What Happens When Your Parents Die?

My siblings and brother-in-laws know that when my father dies his tools will be passed along to me. There are some other items that are important to him and to me that will be passed down.

With some luck, good medical care and effort on his part that won’t happen for a long time but it might be sooner than we would like. Might be sooner than we think and that is why my father sat down with me to talk about what happens when he dies and what happens when mom dies.

It is not the easiest conversation to have. Are we ever ready to say goodbye to our parents? I am fortunate to not know the answer yet, but I have many friends who have already experienced the loss of one or both parents.

What Happens To My Children If I Die?

I have thought about that quite a bit and even got paid to blog about it but this conversation with my dad was harder than I would have expected it to be.

Maybe it is because his health isn’t what it could be and I have seen some big changes in him. Maybe it is because I know that he is just a man and not superman.

I learned that firsthand when he had a major heart attack and almost died. That was a big part of the early days of my blogging career. He obviously survived and here we are, almost ten years later.

But there are some scars/memories from those days. You don’t forget what it is like to see your father unconscious and breathing because a machine is making sure he does so.

You see things like that and wonder what would happen if the power went out.

I remember talking to him and telling him about the grandchildren. I remember holding his hand and then looking at it next to mine.

When I was a boy his hands were gigantic and then I blinked and learned our hands were the same size.

Beeps and whistles came from the machines and some sort of whirring noise accompanied his breathing but squeezing his hand did nothing, there was no squeeze in return.

An Important Conversation

It is an important conversation, this one he and I had. Mom and he purchased their plots many years ago. I know where they will be buried, but there are no caskets yet.

They are talking about buying them soon because they don’t want my siblings and I to have to pay for any part of a funeral. It is appreciated, their thinking and planning here.

But it feels a bit weird to think about it and to realize again that my generation has moved up a notch on the generation ladder. We don’t sit at the kids table any more, we are too big for that.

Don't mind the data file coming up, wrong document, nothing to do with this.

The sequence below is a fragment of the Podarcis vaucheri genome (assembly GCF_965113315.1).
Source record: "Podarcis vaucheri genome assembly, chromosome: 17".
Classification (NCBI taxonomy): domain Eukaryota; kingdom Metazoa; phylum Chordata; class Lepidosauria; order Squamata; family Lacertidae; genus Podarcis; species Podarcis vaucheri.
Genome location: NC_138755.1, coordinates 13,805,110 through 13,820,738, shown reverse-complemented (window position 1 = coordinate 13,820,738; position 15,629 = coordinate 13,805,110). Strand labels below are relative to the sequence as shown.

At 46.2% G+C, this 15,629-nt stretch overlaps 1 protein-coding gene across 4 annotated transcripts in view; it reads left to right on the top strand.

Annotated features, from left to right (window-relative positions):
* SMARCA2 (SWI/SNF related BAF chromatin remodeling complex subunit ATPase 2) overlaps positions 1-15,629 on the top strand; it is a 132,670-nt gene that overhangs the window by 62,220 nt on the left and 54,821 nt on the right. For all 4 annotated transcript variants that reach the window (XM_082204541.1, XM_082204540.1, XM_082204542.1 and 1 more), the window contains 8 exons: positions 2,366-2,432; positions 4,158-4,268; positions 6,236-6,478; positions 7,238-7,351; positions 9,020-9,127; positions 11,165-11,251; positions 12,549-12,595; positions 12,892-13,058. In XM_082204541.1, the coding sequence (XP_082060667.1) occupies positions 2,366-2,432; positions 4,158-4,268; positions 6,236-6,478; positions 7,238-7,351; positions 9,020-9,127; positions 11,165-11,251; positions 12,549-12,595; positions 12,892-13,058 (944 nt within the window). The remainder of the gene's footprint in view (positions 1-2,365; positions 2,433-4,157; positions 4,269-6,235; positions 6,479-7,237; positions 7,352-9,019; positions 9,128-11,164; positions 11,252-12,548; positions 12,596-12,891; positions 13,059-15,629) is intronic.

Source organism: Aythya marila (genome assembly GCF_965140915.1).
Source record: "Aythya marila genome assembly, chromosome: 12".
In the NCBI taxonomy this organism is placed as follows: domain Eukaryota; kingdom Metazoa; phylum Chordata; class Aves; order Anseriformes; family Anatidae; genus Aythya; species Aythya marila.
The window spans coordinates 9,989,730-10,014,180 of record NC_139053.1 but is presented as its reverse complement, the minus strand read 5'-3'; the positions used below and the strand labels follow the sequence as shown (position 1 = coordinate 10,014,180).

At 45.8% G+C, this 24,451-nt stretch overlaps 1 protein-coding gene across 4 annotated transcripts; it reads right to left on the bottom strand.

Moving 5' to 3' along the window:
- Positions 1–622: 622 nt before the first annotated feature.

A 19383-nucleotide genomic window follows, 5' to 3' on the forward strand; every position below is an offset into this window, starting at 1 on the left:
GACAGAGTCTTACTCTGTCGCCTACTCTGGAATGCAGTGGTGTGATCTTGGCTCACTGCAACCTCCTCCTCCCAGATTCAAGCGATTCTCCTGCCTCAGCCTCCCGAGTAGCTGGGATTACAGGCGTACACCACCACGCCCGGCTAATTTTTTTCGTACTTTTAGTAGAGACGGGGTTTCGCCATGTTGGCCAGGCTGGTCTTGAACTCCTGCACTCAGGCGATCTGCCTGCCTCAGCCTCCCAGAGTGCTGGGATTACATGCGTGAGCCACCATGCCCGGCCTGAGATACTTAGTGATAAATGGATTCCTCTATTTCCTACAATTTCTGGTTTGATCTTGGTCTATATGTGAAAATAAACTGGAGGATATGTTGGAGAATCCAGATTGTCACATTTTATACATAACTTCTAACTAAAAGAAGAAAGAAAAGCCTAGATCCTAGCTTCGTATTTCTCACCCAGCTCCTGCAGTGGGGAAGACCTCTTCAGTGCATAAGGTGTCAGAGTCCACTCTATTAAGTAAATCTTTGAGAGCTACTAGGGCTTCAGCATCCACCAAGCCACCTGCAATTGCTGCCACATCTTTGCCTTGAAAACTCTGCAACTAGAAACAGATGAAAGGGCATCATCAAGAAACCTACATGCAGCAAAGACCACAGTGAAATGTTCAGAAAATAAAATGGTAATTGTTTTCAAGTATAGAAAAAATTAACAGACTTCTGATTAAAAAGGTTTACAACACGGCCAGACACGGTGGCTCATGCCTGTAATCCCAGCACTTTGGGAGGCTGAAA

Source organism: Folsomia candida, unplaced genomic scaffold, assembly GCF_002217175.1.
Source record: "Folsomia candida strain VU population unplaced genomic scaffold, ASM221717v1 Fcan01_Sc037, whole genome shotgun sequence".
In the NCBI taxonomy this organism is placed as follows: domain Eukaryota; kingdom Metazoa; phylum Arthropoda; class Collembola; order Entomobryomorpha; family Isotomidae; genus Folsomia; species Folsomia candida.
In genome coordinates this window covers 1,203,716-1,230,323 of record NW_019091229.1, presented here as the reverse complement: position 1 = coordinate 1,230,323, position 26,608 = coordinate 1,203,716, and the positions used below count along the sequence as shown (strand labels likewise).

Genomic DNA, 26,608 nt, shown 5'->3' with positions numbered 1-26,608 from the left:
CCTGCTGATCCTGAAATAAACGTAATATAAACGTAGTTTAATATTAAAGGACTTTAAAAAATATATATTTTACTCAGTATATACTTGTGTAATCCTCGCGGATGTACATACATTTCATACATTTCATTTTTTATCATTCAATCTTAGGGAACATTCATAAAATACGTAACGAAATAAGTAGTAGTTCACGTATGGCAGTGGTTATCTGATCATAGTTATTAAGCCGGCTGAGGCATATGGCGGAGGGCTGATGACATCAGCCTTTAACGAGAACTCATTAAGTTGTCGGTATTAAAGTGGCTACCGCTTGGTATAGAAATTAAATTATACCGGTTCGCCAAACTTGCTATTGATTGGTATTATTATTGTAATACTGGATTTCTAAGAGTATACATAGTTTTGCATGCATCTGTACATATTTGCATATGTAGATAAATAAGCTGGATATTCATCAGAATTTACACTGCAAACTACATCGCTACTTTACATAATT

I look at him and I see two different men. There is my father now and the man I used to greet at the door when I was a little boy. One has a full head of hair, glasses and is younger than I am and the other is the guy he is now.

Bald and a bit more wrinkled but the same bright blue eyes. The same eyes that give off that icy glare when he is angry.

Lately the folks have been really making me crazy because some of what they do and say is stuff that I watched my grandparents do. I remember when my parents would sometimes complain about that and how one or both would say, “they are old.”

Well, my parents act like old people now. Not every time and not with everything, but they have their moments.

Role Modeling For The Future

It is not as uncommon as it once was for my contemporaries to have buried mom or dad. More than a just a few of my friends have lost a parent.

I have been to the funerals. I have sent the cards and done what I could to support them in their mourning.

What I do now will be seen by my children. They’ll see how I treat my parents and it will stick with them. It is a teaching moment that is important to me and not just because I want them to treat me well when I am old.

It is so very surreal to me. In a few moments I’ll go upstairs, grab dinner and then watch The Wolf Of Wall Street. I’ll look around the room at a big screen TV, satellite receiver and cordless phones and then think about our old Black and White television, rotary phones and the time before answering machines.

We are not at that place yet where we expect the end to come imminently. It would be a shock if it happened today, tomorrow or the immediate future, but we are closer to the end than the beginning so preparing for the future makes sense.

Feels very strange.

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  1. Rochelle January 24, 2014 at 2:51 pm

    Weird. That’s the only word for it. I went through it with my mom when I was nineteen and then my dad when I was 32.

    Nothing prepares you for it.